Also a tragic hero doesn't have to die. While in all Shakespearean tragedies, the hero dies, in others he may live but suffer "Moral Destruction". In Oedipus Rex, the proud yet morally blind king plucks out his eyes, and has to spend his remaining days as a wandering, sightless beggar, guided at every painful step by his daughter, Antigone. A misconception about tragedies is that nothing good comes out of them, but it is actually the opposite. In Romeo and Juliet, although both die, they end the feud between the Capulets and the Montegues.
Hamlet seems to be a loner throughout the play. The first time that this is seen is through Hamlet’s mistrust and even disgust of his uncle and mothers wedding... ... middle of paper ... ...mon theme in the play, and it plays a major role throughout Hamlet. It seems that no body really trusts each other. Hamlet has little trust in anyone, which could make it easier to follow through with his revenge. He doesn’t really trust anyone, and no one really trusts him, so there is nothing to lose.
The objects of his affection are now dead due to foolishness. His attempts at a final act of goodness fail, as he is unable to save Cordelia. Cordelia, who embodied nothing but purity and good nature has lost her life for what seems to have been a vain cost. King Lear who has grown so much throughout the play, dies in despair and loss. Albany remarks, in regards to the deaths of the antagonists, that “all friends shall taste/the wages of their virtue, and all foes/ the cup of their deservings” (5.3.366-368).
The poor decision to banish the daughter that adores him most and give the kingdom to his disloyal daughters made him lose everything. As a result, at the end of the play, Lear is left regretting his handling of the situation with Cordelia. “This feather stirs. She lives. If it be so, / It is a chance which does redeem all sorrows / That ever I have felt” (5.3 319-321).
He grieves and wants to die with his family because he sees no purpose of living. This is when the readers experience a catharsis. Creon’s tragic flaw, ignorance and disrespect, indicates Antigone’s catastrophic outcome. Creon has attributes such as ignorance, hubris, and self knowledge that distinguish him as being the tragic hero of Antigone. Creon’s presumptuous personality lead to his pitiful downfall.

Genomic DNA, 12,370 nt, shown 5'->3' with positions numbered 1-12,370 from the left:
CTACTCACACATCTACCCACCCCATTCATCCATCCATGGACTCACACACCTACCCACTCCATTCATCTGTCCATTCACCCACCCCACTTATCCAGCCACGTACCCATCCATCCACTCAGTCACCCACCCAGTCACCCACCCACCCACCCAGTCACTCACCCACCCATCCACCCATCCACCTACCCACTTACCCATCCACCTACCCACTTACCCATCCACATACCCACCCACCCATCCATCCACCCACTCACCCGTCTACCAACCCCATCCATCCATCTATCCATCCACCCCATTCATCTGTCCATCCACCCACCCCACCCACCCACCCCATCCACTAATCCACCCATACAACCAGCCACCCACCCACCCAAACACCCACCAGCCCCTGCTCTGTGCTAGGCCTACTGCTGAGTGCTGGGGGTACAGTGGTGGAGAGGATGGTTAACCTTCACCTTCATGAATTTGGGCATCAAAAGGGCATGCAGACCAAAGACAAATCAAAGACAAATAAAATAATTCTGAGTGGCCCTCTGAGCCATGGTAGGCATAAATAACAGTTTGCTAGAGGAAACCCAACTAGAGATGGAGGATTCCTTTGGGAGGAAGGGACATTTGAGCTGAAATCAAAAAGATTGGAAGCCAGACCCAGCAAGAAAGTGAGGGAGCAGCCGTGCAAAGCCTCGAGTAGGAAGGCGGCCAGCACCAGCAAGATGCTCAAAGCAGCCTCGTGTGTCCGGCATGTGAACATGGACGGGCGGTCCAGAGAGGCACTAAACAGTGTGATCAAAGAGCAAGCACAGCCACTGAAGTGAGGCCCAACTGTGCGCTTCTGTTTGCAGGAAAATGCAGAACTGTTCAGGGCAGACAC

Exit ROMEO NURSE: Oh dear lord! What atrocities will be next? Here I stand watching fools destroy themselves, yet no one heeds my counsel. Juliet must be left in peace; we’ve all been through far too much already. That Romeo should be gone and yet he stays here in Verona.
Life’s but a walking shadow, a poor player that struts and frets his hour upon the stage and then is heard no more: it is a tale told by an idiot, full of sound and fury, signifying nothing.” (Act 5, Scene 5), states that you can do whatever in life, but death will eventually creep on your doorstep. Relating to Macbeth, he was “full of sound and fury”, but in the end dies and it signified nothing, only that it throws an unbalance of order in nature. Macbeth succeeds to be better, but in the process it destroys people's lives, including his own. Towards the scene five in act five, when Lady Macbeth dies, Macbeth has nothing else and is a lonely king that can only fight for his life for the wrong he has done. Charmed life that is believed to be true, lead to the action of being cocky and ignorant.
Many mistakes made by fathers in disbelieving their trustworthy children? No. The answer is that society is ultimately responsible for the end results of the play. The world of King Lear demonstrates for the audience, by illustrating with its various characters and their doings that a society built around a social hierarchy and material wealth will always be a place of unhappiness, filled with people committing wicked actions. Shakespeare scribbled King Lear away between the years 1603 and 1606.
“Gentlemen both, we will not wake your patience. My heart is sorry for your daughter’s death, But, on my honor, she was charged with nothing But what was true and very full of proof (page 116).” Don Pedro is the base, the true schemer (which has, mistakenly, been labeled as his bastard brother, Don John) and plotter throughout the entire play. In conclusion, Don Pedro is one of the most misunderstood characters in Shakespearean plays. His decisiveness in plotting schemes, wooing Hero for Claudio, proposing to Beatrice, and ultimately being responsible for the conjoining of Benedick and Beatrice, has shown his elusiveness throughout the entire play and why Shakespeare has made such a character like Don Pedro. Works Cited.
Death allows this but no one will agree to go with Everyman because the journey will end badly. The only one who can accompany him is his friend Good Deeds, but Good Deeds is very weak because Everyman has not loved her enough in his life. When Everyman appears before God he repents of his sins and begs for forgiveness while punishing himself with a scourge. After this he gets absolved of his sins and he can continue on with his journey with Death. When the play ends it shows Everyman climbing into his grave with Good Deeds and the Doctor comes in and explains that in the end of every man's life he will only have the company of his Good Deeds to accompany him on his last